Karl Overman: Birds and More


A “tail” of two cities. The Upper Peninsula bird was found on the shores of Green Bay just north of Menominee by Demetri Lafkas on November 3rd.   Word of this got out promptly and that meant a very long road trip for myself and most other Michigan birders to see it, 8 hours for yours truly.The bird was cooperative, staying four days and counting so that birders from all over the mid-west and beyond could see this South American stray.

On the other hand, the Ontario bird was a one day wonder that was found about a mile north of the park boundary of Point Pelee National Park, hanging out in a ditch in the intensely agricultural area known among birders as the onion fields.  For myself and Robert Epstein, this was an example of the rule, better lucky than good.

Robert and I had birded on October 22, 2008  inside Point Pelee National Park  with meager results and decided it was time to head home.  Birding Pelee  entails more than birding inside the park.  The onion fields on the northern border of the park and Hillman Marsh a few miles further north are normally part of the birding itinerary on a Pelee excursion. There is an east-west road (Concession in Canadian) as soon as you exit the park and that is the road I always take.  However on this day, road construction had the road blocked off.  That inconvenience forced us down the next Concession, Concession D. As I drove down that road, I noticed a suspicious cluster of about five people peering into the ditch.   Suspecting something interesting in the wildlife department, I stopped to see what was going on. The  first two people we came upon were oddly reluctant  to tell us what was going on.  Fortunately I spotted Sarah Rupert whom I have known for many years  so I asked her.  She explained that one of them, Brad Ouellette (sp?), had photographed a Fork-tailed Flycatcher there 45 minutes earlier and then had gone to try to find birders in the park. Unfortunately when he and the reinforcements returned, the bird could not be re-located.  Robert and I decided to look around the block so to speak in this farm country for the missing bird.  While  driving around and fruitlessly searching, we prudently phoned Alan Wormington who lives nearby to alert him to this rarity, a bird he surely needed for his Texas-sized Pelee list.   We continued to drive around without success and then decided to go back to Concession D for a third try.   This time we spotted Wormington slowly  driving, checking the ditch area and farm yards on the opposite side of the road.  All he knew about today's sighting is what we told him over the phone so he did not know exactly where the bird was initially seen.  Robert and I passed him and stopped and walked over to the initial sighting locale  and waited for Alan to pull up.  No one else was around.   I announced to Alan that this was the spot where the Fork-tailed Flycatcher had been initially seen before it disappeared.  Alan’s response was as if we were about to step on a rattlesnake--"Don't move!"  This directive was Immediately followed in a low, deliberate tone of voice--”There it is.”  Keeping with snake metaphors-- well, yes, if it were a snake it would have bitten us--the Fork-tailed Flycatcher was resting on a leafy bough of a small  tree over the water of the ditch below us.  Wow!  We were then on the phone calling various folks to get the word out that the bird had been re-found and after an hour people started arriving to see the bird, including  Steve Pike, Ross and Sandy McIntyre, Sarah Rupert and Brad who had originally found the Fork-tailed Flycatcher.   The bird seldom moved in the hour and a half we observed it.  Perhaps, with temperatures at most 50 degrees, it was conserving energy.  It did make occasional  aerial forays for insects low over the water, including to nab a dragonfly.  For most of the time though it was just  hunkered down in the vegetation and not readily visible. After Robert and I left, we were told the bird flew north and was never seen again.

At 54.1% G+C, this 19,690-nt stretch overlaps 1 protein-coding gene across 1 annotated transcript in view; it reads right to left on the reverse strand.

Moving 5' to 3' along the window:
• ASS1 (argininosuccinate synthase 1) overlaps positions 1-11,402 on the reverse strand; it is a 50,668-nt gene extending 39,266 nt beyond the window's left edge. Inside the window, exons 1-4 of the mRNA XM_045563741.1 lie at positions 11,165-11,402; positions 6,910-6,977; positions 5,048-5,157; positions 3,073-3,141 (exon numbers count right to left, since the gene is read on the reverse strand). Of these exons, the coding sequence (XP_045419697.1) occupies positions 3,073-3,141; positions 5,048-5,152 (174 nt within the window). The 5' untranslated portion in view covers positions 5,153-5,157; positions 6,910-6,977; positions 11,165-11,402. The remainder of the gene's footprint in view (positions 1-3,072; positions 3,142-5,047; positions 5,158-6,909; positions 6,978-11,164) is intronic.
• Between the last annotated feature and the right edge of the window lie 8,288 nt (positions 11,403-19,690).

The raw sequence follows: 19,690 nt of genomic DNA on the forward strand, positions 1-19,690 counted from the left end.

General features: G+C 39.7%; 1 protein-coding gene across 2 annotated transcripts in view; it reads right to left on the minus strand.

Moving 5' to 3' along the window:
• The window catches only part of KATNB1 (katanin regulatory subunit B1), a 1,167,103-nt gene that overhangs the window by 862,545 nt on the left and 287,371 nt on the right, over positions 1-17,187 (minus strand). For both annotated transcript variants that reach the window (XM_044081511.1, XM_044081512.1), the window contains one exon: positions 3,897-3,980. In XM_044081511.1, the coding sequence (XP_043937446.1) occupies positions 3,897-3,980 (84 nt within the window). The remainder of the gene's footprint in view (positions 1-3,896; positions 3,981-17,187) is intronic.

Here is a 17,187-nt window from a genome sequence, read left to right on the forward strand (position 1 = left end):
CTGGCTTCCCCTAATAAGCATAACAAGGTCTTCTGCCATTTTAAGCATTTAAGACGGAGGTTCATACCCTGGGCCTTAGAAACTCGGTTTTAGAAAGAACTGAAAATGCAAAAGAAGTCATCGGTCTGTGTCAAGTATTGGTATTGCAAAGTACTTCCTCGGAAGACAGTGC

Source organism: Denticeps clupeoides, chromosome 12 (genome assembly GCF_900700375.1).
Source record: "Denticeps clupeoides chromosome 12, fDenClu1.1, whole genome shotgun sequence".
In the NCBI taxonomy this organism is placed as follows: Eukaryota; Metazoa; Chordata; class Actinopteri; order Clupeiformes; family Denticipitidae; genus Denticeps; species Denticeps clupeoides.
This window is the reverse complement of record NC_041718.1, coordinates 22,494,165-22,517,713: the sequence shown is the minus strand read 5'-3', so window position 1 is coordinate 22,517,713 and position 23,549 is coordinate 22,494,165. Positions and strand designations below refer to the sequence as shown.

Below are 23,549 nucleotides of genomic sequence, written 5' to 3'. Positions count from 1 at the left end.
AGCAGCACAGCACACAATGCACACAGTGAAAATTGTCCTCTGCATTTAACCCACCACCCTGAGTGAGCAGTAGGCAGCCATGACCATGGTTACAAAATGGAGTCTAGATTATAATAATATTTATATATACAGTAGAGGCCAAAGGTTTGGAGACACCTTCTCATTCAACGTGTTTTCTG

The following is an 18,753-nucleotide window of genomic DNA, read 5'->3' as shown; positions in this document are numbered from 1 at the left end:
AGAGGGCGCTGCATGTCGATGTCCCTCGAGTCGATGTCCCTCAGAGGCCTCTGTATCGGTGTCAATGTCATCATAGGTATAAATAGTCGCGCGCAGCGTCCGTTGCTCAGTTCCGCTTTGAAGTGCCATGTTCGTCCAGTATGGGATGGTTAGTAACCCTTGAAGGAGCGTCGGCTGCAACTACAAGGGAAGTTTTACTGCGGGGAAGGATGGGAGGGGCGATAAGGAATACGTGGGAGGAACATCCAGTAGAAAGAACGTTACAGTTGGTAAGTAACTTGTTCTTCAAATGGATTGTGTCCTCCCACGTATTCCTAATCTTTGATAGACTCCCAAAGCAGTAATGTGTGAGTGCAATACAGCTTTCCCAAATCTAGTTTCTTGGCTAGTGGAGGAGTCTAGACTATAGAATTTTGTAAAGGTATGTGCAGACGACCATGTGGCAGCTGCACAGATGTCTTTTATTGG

The critical role Robert and I played was getting on the phone to get the right guy, Wormington, to find the bird.  I think that entitles us to an assist in the land of “Hockey Night in Canada.” 

As for the June, 2018 bird, it was found by Andy Weinrauch on June 3rd in pretty ordinary looking habitat--an abandoned subdivision.  It was still around a week later and counting.


Fork-tailed Flycatcher (Tyrannus savana)

Modified June 4, 2018